I’ve been experimenting with pylons oven the past week. It’s a nice framework, but the recommended html form validation engine, formencode sucks.
I researched alternative form engines, and looked at the form engine I’m most familiar with, in Django with new eyes. It is also a pain to work with. I just never noticed it before. I can’t find anything that works as seamlessly as it should. I think Flatland may be a good solution for pylons, but I have decided that nobody is doing it right yet.
Why is this obviously common problem is so unsolved. What do html form validation frameworks do?
- (optionally) generate the form in the first place.
- Validate form data on the server side when form data is supplied
- Convert the incoming string form data to Python objects or data structures
- If the form data is not valid, issue a GET request that redisplays the form with error messages
The last step is the messy one. The two possible solutions I’ve seen are to either generate the response (ie: create an entire form with values and error messages) or to modify the response in some sort of middleware (the form is generated from a template, and then the middleware adds value=”” attributes and error messages to the result). Either way, we end up with controller code that is too tightly coupled to view code.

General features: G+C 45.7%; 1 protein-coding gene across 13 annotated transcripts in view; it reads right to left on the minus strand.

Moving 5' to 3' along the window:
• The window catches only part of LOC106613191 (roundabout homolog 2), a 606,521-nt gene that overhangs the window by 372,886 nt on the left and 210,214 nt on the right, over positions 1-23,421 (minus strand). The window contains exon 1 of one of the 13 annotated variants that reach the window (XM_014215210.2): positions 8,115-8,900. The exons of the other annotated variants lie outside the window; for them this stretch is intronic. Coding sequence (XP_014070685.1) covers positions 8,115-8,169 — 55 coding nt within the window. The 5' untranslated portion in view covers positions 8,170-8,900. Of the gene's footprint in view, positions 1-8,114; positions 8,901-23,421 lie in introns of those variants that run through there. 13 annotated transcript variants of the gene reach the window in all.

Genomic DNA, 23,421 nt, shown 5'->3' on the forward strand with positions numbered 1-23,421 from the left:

Wouldn’t it be nice if we could do away with server-side validation altogether? Obviously, we can’t, because we need to respond appropriately if someone issues a malicious POST or tries to POST to our form from a script or scraper instead of the fancy validated web page we displayed to a web browser. The point I’d like to emphasize is that the appropriate response in these situations is NOT to redisplay the HTML form with values filled in and error messages. If it’s a malicious request, we just want to make sure we don’t do anything with it. If it is an invalid request from a script, the script programmer doesn’t want to see in the response, they will just want a succinct error message telling them how to fix the validation in their script.
This simplifies the server side code a lot. It no longer has to worry about generating the html form, filling it with values, or returning error messages. The client side code becomes more complicated, but it’s the kind of more complicated that should be done anyway, to enhance the user experience. Ideally, it should be easier to write client-side validation than to default to server-side validation on form requests. It’s too easy to use django’s forms framework to create server-side validation without ever bothering with client-side validation.The coolest websites tell us our passwords don’t match *before* you submit the form. This should be the norm. It should be easier to write this kind of client-side validation than it is to default to server-side validation, so people default to using it.
With that in mind, I’m planning to continue using formencode for datatype conversion, but to ignore it’s buggy htmlfill stuff. Maybe eventually I’ll make a simpler stand-alone library that does this stuff and returns a 406 on invalid input.